Thursday, 3 April 2014

Live This Sound: Salad Days.

Every once in a while, a record comes around that consumes you. It fills your waking hours. You think about it during the day, and you play it on constant repeat at night. You don't want to just listen to it - you want to have it within you, any way you can. You want to watch it; to read it; to swallow it whole. It's a 'classic album', sure, but more than that, it won't leave your head, and, all things considered, you don't want it to. Live this Sound is a regular section of this site that allows you to experience a single album as many ways as you possibly can. This week, we take a look at Salad Days, the latest release from indie rock's straightest talking darling, Mac De Marco.

The Album.

Just as 2 was hands down my favourite record of the year, it's only April and already I find it hard to imagine that any major label release in the next eight months will give me as much joy as Mac Demarco's Salad Days. It's a near perfect album - lyrically complex without ever being pretentious; consistently warm without ever being repetitive; and generous without ever being whorish. Every music critic from here to Boston might feel like calling DeMarco a 'slacker', but the truth is the total opposite: he is one of the hardest working musicians in recent memory, labouring over tracks that come pre-polished with the 23 year old's blood, sweat and tears.

How to Eat this Album.

Nothing green and leafy, as should be evident from DeMarco's croon on the title track: "Missing hippy Jon/Salad days are gone." Ultimately, this is an album of comfort; the kind that never tries to be your best friend, but somehow ends up in your innermost circle before you know it. As a result, you need a recipe that'll keep you cosy on a rainy day - the kind of meal you might eat while recovering from a stomach bug, or the devastating end of a relationship . You need cheer up food, essentially, and in that category there is nothing better than a good ole Croque-Monsieur.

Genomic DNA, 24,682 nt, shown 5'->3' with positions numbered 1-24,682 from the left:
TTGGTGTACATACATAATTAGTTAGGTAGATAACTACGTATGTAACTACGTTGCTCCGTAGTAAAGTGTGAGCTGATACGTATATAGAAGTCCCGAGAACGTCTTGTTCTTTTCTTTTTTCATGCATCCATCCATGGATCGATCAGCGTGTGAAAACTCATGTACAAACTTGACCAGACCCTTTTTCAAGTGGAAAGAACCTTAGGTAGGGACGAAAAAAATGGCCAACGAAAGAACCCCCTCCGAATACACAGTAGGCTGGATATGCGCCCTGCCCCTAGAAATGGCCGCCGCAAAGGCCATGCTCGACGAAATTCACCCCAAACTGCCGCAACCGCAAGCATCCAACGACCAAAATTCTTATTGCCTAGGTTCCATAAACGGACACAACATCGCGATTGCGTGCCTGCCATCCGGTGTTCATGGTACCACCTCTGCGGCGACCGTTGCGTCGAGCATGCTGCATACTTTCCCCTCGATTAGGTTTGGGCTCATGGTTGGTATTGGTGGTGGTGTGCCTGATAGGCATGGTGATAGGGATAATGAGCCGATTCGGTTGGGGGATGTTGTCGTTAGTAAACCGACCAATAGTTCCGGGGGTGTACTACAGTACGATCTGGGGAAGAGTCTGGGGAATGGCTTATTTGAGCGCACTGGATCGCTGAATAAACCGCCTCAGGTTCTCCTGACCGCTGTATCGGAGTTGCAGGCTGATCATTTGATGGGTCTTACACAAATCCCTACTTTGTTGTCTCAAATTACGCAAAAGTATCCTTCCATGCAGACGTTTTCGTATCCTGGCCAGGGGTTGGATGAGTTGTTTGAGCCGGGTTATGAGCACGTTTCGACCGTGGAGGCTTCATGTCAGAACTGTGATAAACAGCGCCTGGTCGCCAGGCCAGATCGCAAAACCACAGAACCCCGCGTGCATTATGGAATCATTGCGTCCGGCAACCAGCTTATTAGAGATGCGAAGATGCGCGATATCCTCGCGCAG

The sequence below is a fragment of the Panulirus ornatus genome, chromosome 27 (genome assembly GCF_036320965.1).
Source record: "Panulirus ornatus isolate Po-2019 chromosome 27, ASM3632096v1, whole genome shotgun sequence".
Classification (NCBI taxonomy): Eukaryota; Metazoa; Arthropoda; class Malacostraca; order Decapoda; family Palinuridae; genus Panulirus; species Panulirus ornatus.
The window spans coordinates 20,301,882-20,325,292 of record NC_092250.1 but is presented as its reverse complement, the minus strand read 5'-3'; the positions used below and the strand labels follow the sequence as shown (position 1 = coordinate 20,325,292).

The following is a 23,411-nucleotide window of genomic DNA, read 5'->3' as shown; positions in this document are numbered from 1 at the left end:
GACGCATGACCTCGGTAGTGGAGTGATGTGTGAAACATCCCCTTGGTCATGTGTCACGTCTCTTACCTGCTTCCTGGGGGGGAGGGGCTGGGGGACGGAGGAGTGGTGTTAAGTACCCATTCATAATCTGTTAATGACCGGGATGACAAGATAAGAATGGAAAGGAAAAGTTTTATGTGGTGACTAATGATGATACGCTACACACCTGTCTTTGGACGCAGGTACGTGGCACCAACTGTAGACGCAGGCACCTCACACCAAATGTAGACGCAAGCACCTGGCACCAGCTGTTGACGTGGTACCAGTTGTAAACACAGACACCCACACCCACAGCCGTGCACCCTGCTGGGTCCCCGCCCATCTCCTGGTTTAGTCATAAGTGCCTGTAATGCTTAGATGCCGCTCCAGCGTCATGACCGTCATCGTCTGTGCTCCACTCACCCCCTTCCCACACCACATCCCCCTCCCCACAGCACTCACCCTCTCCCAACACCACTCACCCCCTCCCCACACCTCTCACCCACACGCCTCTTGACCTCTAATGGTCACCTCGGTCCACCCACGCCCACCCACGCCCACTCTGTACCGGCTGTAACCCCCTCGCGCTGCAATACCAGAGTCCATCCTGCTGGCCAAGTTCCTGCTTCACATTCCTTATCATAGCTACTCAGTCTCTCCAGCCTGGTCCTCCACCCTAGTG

There are those who might call the Croque-Monsieur nothing but a glorified toasted sandwich, but this is the nectar of the Suburban Gods: easy to make, filling, and exactly what you need at least 90% of the time.

There's a deliriously detailed recipe here:

But don't be intimidated: a Croque-Monsieur is just as wonderful when it's cooked as quickly, cheaply and effectively as possible. Good old has a bare bones recipe that will fix what ails ya, guaranteed:

How to Drink This Album.
For Salad Days, you need something that you can drink quite a lot of before you start feeling the effects of the booze - although this album is a lean 34 minutes, it's the kind of record you'll want to start from the beginning as soon as its over. Also, this isn't the kind of music that benefits from drunken ears. Don't do the music the disservice of shaking to it with a bellyful of liquor - just get yourself a nice, quiet buzz on and enjoy.
Crabbie's Alcoholic Ginger Beer isn't boozy enough to get you even closed to pissed on anything less than four bottles, but as soon as you finish a single glass, you'll get that ever-sought after liquid relaxation you've been waiting for your whole day at work.

How to Watch this Album.

Mac DeMarco isn't as obsessed with the 90's as some of his contemporaries: unlike Beach House or Best Coast, for example, he has a complexity that rises above nostalgia. But, fact of the matter is, you can't go past the balls-to-the walls awesomeness that American animated television had to offer in that decade, and there are a whole range of 90's TV shows that go beautifully with Salad Days.

Let's be honest: when all the Adventure Time hype dies down, Ren and Stimpy will be left standing as the king of animated television madness. It also happens to be Salad Days' perfect visual partner in crime: a little mad; a little bizarre; but totally down to Earth, and totally inviting.

Okay, so maybe Ren and Stimpy isn't always totally inviting, as the clip above can probably attest, but once again, all you have to do is mute Ren and Stimpy's sound, put on Salad Days, kick back, and enjoy all that mischievous perfection.

How To Read this Album.

The work of Daniel Clowes fits perfectly with DeMarco's oeuvre - after all, both share an interest in the outsider, and both manage to be cutting without ever being cruel. Ghost World may be Clowes' best known work, and its tragi-comic tone suits Salad Days's joyful introspection perfectly. But, Pussey, Clowes' heartfelt damnation of the comic books industry itself, is also definitely worth a look.

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